1. Dr. Robin Hadlock Seeley with Dr. Sarah Hardy, Nancy Prentiss and Dr. Walter Adey published a new paper challenging an earlier paper (2023) claiming that rockweed recovers all its biomass one year after harvest. The new paper is Open Access, so you can read the full version here.


Johnston et al., 2023 (Bed-scale impact and recovery of a commercially important intertidal seaweed. J. Exp. Mar. Biol. Ecol. 561) report that rockweed biomass recovers to pre-harvest levels one year after commercial harvest.  The Johnston et al. study has two major problems in design, execution, and interpretation of results: 1)  industry partner conflict of interest and statistically undetectable impact of the harvest treatment on Ascophyllum nodosum (rockweed) beds, 2) incomplete statistical analysis with inappropriate inferential conclusions about biomass recovery of harvested rockweed beds.  Our analysis of their data shows that the only regions of the coast where rockweed biomass recovered to pre-harvest levels are the three regions where the harvest treatment was never detectable. In the one region where the harvest treatment was detectable, rockweed biomass did not recover to pre-harvest levels in a year.  Rockweed is a foundational species in the rocky intertidal food web as well as an ecosystem engineer. The improper interpretation by Johnston, et al. of the study data is misleading ecosystem managers and the public about the impacts of commercial rockweed harvests. Most concerning, this paper sets a false foundation for marine policy on commercial rockweed harvesting in Maine.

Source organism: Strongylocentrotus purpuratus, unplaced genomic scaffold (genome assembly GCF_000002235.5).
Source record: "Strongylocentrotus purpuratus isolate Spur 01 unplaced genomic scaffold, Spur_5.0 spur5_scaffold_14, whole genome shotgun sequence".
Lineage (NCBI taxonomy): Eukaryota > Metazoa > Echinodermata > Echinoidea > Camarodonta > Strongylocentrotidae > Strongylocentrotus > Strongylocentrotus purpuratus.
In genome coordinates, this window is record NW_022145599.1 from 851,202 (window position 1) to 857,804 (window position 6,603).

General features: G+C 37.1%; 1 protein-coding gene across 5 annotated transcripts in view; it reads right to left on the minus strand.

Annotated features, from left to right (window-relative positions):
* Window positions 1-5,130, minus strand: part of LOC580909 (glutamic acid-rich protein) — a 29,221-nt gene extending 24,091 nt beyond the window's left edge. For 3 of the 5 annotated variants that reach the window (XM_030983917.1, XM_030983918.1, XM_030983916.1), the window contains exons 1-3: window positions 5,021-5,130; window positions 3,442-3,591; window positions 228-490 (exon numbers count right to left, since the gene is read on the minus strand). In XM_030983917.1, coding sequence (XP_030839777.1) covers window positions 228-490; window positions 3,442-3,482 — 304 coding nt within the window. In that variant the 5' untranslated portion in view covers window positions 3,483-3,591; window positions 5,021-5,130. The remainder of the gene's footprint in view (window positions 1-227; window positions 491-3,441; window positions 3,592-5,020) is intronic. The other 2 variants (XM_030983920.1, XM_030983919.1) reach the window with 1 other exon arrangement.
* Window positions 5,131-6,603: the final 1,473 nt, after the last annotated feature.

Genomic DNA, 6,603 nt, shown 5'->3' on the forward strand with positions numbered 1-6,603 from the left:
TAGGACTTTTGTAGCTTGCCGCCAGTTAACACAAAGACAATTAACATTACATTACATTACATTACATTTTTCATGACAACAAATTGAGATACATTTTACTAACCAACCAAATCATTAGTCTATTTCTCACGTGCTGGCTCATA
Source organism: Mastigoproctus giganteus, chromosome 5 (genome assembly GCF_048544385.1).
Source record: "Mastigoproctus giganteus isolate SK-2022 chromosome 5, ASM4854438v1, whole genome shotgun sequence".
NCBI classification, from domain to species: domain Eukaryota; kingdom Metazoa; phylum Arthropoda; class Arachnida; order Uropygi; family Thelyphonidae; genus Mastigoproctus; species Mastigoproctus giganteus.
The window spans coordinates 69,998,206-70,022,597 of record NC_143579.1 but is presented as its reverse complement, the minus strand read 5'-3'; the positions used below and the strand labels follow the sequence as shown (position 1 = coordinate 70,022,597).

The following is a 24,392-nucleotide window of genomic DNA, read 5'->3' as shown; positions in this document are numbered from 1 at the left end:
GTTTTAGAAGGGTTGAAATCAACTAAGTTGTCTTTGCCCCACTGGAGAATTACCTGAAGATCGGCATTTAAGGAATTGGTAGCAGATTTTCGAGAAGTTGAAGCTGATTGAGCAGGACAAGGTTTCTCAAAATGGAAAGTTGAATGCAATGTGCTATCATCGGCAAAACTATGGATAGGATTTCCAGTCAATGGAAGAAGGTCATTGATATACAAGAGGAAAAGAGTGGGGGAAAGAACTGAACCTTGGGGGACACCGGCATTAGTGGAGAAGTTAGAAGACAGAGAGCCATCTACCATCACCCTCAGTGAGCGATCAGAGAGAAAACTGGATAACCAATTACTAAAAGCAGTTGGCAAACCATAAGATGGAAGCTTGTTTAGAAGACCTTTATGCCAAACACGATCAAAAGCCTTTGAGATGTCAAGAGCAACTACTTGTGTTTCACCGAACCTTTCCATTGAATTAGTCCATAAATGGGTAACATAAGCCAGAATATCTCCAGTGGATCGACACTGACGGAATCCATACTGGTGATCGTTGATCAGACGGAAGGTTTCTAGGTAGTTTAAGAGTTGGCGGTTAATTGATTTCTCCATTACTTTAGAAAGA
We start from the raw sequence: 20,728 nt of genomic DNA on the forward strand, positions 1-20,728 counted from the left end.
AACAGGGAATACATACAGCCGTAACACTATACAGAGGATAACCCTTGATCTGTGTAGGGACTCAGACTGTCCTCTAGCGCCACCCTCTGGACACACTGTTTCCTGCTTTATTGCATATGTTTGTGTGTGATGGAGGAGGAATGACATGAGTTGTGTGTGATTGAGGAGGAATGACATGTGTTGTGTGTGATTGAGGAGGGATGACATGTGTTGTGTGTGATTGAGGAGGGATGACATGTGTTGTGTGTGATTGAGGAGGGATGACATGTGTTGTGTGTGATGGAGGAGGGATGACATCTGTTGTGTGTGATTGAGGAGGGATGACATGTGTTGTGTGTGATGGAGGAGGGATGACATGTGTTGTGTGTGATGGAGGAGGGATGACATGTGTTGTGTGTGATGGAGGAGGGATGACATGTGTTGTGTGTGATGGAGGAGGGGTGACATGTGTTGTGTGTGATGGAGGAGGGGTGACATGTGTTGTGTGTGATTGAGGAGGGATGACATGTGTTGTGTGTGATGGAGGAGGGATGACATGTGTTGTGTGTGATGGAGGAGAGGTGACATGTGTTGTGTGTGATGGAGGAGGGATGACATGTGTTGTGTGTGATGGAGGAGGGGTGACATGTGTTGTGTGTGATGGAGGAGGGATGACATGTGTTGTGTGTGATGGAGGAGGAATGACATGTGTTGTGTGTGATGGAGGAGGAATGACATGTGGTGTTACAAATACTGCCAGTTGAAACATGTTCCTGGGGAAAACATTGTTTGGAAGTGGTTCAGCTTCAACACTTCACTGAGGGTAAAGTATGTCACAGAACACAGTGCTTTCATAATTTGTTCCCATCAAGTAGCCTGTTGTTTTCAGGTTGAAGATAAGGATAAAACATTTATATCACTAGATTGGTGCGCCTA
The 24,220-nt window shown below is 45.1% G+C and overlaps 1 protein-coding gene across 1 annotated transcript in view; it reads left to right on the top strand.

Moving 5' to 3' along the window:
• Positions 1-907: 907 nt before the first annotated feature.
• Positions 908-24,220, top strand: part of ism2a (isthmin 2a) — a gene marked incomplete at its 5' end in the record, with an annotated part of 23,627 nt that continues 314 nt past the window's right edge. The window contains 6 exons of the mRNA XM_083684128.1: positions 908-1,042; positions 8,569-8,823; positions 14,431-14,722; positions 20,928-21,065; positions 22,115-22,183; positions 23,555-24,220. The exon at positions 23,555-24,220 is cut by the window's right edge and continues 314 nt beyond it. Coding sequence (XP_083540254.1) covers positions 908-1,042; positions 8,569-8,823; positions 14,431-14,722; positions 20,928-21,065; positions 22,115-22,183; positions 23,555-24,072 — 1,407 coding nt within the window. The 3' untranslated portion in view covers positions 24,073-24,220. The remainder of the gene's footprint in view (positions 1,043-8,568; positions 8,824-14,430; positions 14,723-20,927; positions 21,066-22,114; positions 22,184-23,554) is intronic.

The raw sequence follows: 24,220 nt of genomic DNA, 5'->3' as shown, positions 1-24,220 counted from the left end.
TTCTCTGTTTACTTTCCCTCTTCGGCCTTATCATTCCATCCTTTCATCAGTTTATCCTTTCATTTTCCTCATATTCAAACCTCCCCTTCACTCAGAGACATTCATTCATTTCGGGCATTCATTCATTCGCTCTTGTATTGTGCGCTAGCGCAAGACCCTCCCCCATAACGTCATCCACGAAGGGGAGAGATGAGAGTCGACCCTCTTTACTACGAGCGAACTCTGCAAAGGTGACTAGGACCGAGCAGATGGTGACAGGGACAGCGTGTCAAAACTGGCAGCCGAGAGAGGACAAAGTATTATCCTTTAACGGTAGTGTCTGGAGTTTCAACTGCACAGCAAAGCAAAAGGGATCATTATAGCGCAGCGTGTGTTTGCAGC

2. We are conducting a new multispectral drone intertidal survey of rockweed beds to further refine the ability of the drone to distinguish between intact rockweed (Ascophyllum), harvested rockweed (Ascophyllum), and Fucus. We are grateful for support of the Eastern Maine Conservation Initiative and an award from the Podell Endowment for Research and Scholarship at Cornell University. If you are interested in participating as a volunteer in this study (1 day TBD in Cobscook Bay), please contact us at

3.  MRC has two research interns starting work in June. One is supported by the Maine Geospatial Institute for a project developing an app for anyone to use to report rockweed harvest events, and create a GIS layer documenting the spatial pattern of rockweed harvest in Cobscook Bay. The other intern will be looking at mammal use of rockweed beds (otter video!).